Wrongfully convicted man set free after spending 16 years in WI prison

A man wrongfully convicted in Wisconsin due to several possible issues, including police protocols, eyewitness errors and poor defense, was recently freed.

A man who was wrongfully convicted in Wisconsin has been freed after serving nearly 17 years in prison, according to The Green Bay Press-Gazette. The man was convicted of sexual assault of a child based on questionable evidence, including investigative oversights and unreliable eyewitness testimony. Based on these issues, the man was recently granted a new trial. The district attorney's office then decided not to retry the case, and the man was formally freed.

Questionable case and charges

In 1998, the man was charged with molesting a four-year-old girl who had contracted a venereal disease. The girl reportedly gave authorities various answers when asked to identify the perpetrator. The man was one of at least three people that the girl named at some point. Police records that the Wisconsin Innocent Project obtained show that the girl was confused about the alleged perpetrator's identity. Unfortunately, those records weren't included in the official court record during the man's trial.

There are also indications that authorities overlooked evidence pointing to another suspect, the girl's uncle. Authorities took the uncle's word that he did not have the venereal disease that the girl contracted. However, after the accused man was convicted, tests revealed that the uncle did have the venereal disease. Furthermore, authorities overlooked the fact that the girl sometimes called the uncle "Mario," which is also the wrongfully convicted man's name.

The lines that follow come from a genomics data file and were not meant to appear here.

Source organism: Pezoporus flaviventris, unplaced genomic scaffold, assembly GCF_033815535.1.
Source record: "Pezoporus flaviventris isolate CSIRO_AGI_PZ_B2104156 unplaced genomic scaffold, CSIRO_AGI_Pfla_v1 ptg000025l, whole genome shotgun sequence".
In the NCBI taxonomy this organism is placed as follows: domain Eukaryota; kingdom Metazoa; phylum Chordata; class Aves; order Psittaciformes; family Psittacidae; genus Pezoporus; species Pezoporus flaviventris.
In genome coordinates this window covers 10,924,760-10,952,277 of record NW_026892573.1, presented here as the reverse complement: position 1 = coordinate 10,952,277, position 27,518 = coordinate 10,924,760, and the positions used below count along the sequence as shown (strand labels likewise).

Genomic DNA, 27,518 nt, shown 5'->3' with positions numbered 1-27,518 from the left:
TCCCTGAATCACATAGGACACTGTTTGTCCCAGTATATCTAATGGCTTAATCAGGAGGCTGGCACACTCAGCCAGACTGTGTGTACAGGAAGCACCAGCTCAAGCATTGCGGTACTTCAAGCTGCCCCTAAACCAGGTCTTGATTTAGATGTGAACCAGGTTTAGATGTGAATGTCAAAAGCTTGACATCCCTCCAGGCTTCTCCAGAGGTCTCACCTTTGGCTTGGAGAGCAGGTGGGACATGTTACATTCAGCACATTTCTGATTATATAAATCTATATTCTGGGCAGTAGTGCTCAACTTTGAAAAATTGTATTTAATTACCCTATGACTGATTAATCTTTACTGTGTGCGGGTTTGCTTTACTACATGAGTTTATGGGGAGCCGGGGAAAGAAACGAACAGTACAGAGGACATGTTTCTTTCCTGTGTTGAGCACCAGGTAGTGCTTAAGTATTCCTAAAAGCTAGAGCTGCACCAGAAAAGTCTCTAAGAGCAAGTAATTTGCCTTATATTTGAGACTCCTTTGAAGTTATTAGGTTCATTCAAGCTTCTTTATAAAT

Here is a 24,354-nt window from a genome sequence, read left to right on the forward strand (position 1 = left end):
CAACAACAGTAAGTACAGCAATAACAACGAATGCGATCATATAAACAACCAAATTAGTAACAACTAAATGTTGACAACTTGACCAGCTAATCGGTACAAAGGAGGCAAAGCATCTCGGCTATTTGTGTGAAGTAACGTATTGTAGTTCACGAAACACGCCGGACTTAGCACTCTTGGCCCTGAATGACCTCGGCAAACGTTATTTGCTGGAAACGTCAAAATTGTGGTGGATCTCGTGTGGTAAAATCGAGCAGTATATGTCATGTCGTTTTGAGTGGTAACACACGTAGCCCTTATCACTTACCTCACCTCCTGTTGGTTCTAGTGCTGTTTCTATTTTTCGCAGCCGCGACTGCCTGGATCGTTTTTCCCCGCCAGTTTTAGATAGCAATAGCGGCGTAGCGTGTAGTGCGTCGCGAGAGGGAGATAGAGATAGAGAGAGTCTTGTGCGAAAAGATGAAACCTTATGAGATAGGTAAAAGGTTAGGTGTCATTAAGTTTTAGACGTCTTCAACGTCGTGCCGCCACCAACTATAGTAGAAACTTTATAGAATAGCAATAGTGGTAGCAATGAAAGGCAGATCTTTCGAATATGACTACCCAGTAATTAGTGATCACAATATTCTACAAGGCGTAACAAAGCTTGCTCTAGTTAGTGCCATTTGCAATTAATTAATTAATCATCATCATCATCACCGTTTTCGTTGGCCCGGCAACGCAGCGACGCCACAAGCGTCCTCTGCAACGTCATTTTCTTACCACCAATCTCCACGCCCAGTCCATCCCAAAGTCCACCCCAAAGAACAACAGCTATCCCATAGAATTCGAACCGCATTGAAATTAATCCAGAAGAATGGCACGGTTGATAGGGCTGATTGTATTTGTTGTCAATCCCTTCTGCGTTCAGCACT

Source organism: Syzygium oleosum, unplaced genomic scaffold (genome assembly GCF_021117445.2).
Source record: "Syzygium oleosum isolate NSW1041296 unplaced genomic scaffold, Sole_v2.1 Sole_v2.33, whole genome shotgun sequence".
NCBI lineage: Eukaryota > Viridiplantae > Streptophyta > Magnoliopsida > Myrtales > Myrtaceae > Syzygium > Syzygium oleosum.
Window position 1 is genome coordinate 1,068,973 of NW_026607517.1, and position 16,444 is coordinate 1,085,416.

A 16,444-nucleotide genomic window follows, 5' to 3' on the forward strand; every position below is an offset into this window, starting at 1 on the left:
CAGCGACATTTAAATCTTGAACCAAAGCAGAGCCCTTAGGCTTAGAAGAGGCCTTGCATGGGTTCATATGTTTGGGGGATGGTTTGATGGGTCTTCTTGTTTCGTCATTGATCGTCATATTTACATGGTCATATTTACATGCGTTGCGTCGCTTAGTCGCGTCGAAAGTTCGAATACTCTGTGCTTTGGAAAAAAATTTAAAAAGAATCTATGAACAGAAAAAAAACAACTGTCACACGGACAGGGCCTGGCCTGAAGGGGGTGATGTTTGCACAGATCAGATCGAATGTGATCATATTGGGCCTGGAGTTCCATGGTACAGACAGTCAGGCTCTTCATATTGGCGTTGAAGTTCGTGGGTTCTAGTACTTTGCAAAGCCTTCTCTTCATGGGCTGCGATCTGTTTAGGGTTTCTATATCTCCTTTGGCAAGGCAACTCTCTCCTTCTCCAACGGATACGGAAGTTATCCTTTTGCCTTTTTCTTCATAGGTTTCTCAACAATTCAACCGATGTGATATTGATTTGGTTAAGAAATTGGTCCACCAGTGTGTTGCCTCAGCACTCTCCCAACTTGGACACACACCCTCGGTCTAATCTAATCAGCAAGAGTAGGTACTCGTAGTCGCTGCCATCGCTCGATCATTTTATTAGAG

Inadequate defense during the man's trial could also have contributed to his wrongful conviction. For example, an expert on eyewitness testimony was supposed to testify on the inaccuracy of young eyewitnesses. However, jurors never heard this potentially decisive testimony.

Wrongful convictions and causes

This particular case serves as a reminder that many factors may play a role in wrongful convictions. According to the Innocence Project, many of the first 325 wrongful convictions overturned through DNA testing involved common variables. The following three issues contributed to the greatest number of wrongful convictions:

  • Eyewitness errors - 72 percent of the exonerations involved poor eyewitness identifications.
  • Poor or unproven forensics - unvalidated forensic science or improperly performed forensic work contributed to 47 percent of wrongful convictions.
  • False confessions - in 27 percent of wrongful convictions, the accused pled guilty, confessed or made self-incriminating remarks.

The Innocence Project also identifies government misconduct, testimony from informants and inadequate defense as frequent factors in wrongful convictions.

For many people who have been falsely convicted, establishing innocence may be difficult. DNA testing is considered definitive, but many cases do not involve any evidence that is eligible for DNA testing. For example, there was no DNA evidence to support the recently freed man's assertions that he was innocent. This limitation makes guarding against common causes of wrongful convictions essential during criminal proceedings.

Anyone facing criminal charges, regardless of the nature of the charges, should consider speaking to a criminal defense attorney. An attorney may be able to provide advice on guarding against unreliable evidence and presenting the case in an appropriate light.

Keywords: wrongful, conviction, eyewitness, testimony